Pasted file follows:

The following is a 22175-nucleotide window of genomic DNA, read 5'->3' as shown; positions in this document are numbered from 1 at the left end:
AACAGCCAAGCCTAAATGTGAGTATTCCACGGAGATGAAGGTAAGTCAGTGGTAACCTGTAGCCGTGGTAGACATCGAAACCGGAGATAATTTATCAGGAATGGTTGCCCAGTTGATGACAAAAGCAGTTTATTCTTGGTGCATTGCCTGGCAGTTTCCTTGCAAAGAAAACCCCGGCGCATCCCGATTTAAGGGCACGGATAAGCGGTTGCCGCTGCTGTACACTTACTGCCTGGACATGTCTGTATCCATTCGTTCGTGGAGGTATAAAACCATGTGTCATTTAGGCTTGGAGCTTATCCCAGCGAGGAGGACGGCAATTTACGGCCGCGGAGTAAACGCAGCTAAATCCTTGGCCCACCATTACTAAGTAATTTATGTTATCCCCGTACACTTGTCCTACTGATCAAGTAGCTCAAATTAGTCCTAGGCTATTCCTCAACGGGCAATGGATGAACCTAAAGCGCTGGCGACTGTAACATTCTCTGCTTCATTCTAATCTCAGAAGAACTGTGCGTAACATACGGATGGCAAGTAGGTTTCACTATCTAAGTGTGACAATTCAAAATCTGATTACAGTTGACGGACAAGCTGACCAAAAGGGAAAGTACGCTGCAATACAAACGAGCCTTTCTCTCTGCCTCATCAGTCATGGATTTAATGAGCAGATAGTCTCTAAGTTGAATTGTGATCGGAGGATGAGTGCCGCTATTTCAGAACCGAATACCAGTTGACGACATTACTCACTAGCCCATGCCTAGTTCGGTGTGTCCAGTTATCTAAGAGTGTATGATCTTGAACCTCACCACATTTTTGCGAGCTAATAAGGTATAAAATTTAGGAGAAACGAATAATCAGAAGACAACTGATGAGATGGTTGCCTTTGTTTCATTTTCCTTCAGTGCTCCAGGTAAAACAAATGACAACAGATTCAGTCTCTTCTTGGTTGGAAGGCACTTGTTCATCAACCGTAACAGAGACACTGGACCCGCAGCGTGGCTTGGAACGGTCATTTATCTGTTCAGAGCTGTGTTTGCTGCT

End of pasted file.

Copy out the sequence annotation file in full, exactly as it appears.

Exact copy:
The following is a 22175-nucleotide window of genomic DNA, read 5'->3' as shown; positions in this document are numbered from 1 at the left end:
AACAGCCAAGCCTAAATGTGAGTATTCCACGGAGATGAAGGTAAGTCAGTGGTAACCTGTAGCCGTGGTAGACATCGAAACCGGAGATAATTTATCAGGAATGGTTGCCCAGTTGATGACAAAAGCAGTTTATTCTTGGTGCATTGCCTGGCAGTTTCCTTGCAAAGAAAACCCCGGCGCATCCCGATTTAAGGGCACGGATAAGCGGTTGCCGCTGCTGTACACTTACTGCCTGGACATGTCTGTATCCATTCGTTCGTGGAGGTATAAAACCATGTGTCATTTAGGCTTGGAGCTTATCCCAGCGAGGAGGACGGCAATTTACGGCCGCGGAGTAAACGCAGCTAAATCCTTGGCCCACCATTACTAAGTAATTTATGTTATCCCCGTACACTTGTCCTACTGATCAAGTAGCTCAAATTAGTCCTAGGCTATTCCTCAACGGGCAATGGATGAACCTAAAGCGCTGGCGACTGTAACATTCTCTGCTTCATTCTAATCTCAGAAGAACTGTGCGTAACATACGGATGGCAAGTAGGTTTCACTATCTAAGTGTGACAATTCAAAATCTGATTACAGTTGACGGACAAGCTGACCAAAAGGGAAAGTACGCTGCAATACAAACGAGCCTTTCTCTCTGCCTCATCAGTCATGGATTTAATGAGCAGATAGTCTCTAAGTTGAATTGTGATCGGAGGATGAGTGCCGCTATTTCAGAACCGAATACCAGTTGACGACATTACTCACTAGCCCATGCCTAGTTCGGTGTGTCCAGTTATCTAAGAGTGTATGATCTTGAACCTCACCACATTTTTGCGAGCTAATAAGGTATAAAATTTAGGAGAAACGAATAATCAGAAGACAACTGATGAGATGGTTGCCTTTGTTTCATTTTCCTTCAGTGCTCCAGGTAAAACAAATGACAACAGATTCAGTCTCTTCTTGGTTGGAAGGCACTTGTTCATCAACCGTAACAGAGACACTGGACCCGCAGCGTGGCTTGGAACGGTCATTTATCTGTTCAGAGCTGTGTTTGCTGCT